Spending time planning and posting content to platforms that aren’t optimal for your industry is, frankly, a waste of resources. Instead, concentrate on posting original content to both your website and to platforms on which you may thrive — if you run a bakery, it would be ideal for you to post pictures of your scrumptious creations on Instagram or Snapchat. If you work for a staffing company, posting job notices on LinkedIn and Facebook is your best bet. If you work for an insurance company, creating informative and helpful long-form content pieces on your website might have the biggest impact. You get the idea.
YOU POST IN THE WRONG MEDIUM
It’s not just important to think about where you express your message, but also how you express it. This will be largely dependent not only on your industry, but also the message itself. Well-optimized blog posts and articles tend to dominate much of the conversation when it comes to content creation and search engine optimization (SEO). But with the aforementioned search engine algorithm updates that more accurately target user intent, search engines are beginning to feature various forms of content on search engine results pages (SERPs). These days, you’re likely to find Google Posts, Twitter feeds, timestamped videos and more when conducting day-to-day searches. So if a written content piece can be better expressed in image or video form, do it! You’re more likely to gain traction through an instructional video for “how-to” or DIY content than you are with an article about it.
YOUR CONTENT IS POORLY OPTIMIZED
When we refer to content optimization, keep in mind that we are specifically referring to written content for SEO. We can’t tell you the number of times that we’ve been hired to take on a website optimization project only to find basic, yet crucial, information missing on important web pages (services pages, cornerstone content, etc.). Even when creating web pages in easy-to-use content management systems such as WordPress or Squarespace, it’s important to pay attention to the fundamental aspects of technical SEO. This means providing keyword-researched title tags, meta descriptions, headers, etc. All of these elements come together to signal to search engines what the page is about and what type of page it is.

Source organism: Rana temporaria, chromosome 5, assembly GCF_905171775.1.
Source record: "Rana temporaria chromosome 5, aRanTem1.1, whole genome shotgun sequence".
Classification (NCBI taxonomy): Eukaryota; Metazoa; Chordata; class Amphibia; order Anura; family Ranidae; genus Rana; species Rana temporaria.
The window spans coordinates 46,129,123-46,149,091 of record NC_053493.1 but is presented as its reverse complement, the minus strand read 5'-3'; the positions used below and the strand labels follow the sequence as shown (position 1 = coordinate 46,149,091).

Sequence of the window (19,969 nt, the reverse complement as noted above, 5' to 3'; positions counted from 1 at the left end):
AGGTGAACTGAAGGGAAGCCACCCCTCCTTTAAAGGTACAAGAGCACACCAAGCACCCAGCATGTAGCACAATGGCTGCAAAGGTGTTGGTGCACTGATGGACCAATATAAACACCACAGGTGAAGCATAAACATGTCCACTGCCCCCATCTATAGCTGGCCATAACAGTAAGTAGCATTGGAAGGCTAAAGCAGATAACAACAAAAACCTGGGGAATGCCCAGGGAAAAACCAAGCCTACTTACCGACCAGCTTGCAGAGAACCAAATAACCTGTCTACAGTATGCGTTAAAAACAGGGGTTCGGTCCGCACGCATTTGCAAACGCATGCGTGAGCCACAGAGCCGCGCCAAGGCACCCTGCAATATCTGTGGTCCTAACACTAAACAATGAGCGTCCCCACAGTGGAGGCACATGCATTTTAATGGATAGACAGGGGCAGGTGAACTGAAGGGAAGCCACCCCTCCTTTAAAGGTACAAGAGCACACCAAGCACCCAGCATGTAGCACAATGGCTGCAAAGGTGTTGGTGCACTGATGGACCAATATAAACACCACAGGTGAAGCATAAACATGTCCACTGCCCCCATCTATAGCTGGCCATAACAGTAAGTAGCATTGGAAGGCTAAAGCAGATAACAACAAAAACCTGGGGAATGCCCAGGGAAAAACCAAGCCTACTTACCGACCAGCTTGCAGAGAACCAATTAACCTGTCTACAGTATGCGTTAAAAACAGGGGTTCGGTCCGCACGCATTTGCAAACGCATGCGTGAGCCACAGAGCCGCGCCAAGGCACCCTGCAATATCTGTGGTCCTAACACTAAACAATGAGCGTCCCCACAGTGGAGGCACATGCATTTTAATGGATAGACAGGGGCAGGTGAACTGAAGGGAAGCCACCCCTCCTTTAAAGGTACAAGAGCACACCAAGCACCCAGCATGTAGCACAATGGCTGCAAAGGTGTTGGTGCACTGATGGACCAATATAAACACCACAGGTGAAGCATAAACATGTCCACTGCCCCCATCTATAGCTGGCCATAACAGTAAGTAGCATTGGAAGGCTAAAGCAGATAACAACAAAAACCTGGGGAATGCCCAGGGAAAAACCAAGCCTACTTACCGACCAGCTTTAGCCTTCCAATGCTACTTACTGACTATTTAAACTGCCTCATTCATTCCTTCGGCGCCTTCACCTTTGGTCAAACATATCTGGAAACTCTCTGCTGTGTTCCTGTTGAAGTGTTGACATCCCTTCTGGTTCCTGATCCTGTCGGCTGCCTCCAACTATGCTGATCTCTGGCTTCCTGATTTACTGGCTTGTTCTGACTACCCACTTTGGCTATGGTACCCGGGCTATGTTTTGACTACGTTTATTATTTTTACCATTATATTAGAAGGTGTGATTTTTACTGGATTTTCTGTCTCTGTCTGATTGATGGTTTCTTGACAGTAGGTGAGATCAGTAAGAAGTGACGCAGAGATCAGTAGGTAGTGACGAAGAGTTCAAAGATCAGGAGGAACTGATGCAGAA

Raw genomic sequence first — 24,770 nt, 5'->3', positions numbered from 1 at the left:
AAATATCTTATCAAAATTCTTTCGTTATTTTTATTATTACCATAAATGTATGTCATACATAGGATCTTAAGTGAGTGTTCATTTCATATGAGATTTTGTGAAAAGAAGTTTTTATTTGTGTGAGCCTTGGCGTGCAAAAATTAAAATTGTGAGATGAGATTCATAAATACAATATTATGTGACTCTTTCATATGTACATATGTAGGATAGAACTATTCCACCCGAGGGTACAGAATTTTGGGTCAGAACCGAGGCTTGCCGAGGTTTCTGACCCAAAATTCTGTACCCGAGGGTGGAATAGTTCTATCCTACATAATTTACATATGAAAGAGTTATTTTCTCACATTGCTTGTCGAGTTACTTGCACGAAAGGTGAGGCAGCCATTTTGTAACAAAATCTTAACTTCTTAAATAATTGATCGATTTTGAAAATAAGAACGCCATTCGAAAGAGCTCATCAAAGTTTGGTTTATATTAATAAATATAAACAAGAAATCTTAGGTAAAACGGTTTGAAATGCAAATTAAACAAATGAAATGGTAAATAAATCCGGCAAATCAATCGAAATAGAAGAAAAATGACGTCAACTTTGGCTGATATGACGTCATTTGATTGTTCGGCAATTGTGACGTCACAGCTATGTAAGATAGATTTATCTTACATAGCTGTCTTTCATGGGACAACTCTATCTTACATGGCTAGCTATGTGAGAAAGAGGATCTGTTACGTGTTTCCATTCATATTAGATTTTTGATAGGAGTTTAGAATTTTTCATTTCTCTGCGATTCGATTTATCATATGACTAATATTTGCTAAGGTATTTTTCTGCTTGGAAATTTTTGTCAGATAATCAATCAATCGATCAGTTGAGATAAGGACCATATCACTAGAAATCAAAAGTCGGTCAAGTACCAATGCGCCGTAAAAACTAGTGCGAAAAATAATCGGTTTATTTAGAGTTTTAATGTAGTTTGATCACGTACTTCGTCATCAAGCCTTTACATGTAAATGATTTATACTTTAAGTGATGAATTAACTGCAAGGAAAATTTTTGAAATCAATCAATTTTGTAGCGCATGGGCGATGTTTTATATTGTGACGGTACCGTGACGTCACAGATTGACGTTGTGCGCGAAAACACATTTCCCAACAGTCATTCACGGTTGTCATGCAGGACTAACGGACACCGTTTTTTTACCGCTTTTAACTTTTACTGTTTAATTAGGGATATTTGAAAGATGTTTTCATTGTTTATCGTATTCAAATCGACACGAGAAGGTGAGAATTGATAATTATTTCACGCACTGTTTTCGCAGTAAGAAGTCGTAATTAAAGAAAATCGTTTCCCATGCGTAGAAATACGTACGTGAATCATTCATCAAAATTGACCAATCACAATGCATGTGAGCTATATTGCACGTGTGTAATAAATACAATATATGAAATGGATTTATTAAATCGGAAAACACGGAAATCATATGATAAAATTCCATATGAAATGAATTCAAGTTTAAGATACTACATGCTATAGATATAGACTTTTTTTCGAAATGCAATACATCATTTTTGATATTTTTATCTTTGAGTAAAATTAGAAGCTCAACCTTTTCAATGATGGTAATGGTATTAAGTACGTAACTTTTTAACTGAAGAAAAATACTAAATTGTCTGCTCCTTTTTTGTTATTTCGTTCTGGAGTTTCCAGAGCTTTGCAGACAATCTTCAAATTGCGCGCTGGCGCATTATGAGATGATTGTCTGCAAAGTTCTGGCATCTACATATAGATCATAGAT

But these elements shouldn’t be filled in arbitrarily. By using SEO tools, you can see what users are searching for, how often they search it and how your competition ranks for any particular search query. This can allow you to make more informed decisions when it comes to content creation both in terms of topics to discuss and ways in which you discuss it. For instance, if you find that government agencies dominate the top search results within a given search term, you should probably shy away from writing about that topic if the objective is to rank in the top positions organically with it. Because search engines rank organic results based on authority, your article is more-than-likely not going to outrank an official government entity. Instead, find a different way to insert yourself into the conversation and be sure to bring something new to the table. If your insights are helpful and relevant to the user, your content will naturally become more authoritative, thereby giving you more exposure by ranking for more keywords and appearing higher in SERPs.
At the end of the day, the real lesson is that you need to be creative, original and strategic with the type of content you produce, the voice you give it and the places to which you upload it. By more intimately understanding your audience and what they’re searching for, you can find ways in which to enter the conversation at large and, in the end, become more authoritative. But if you don’t have the time, energy or experience to tackle all of this alone, RyTech is here to help. Give your brand a facelift and produce meaningful, helpful content to reach new potential customers.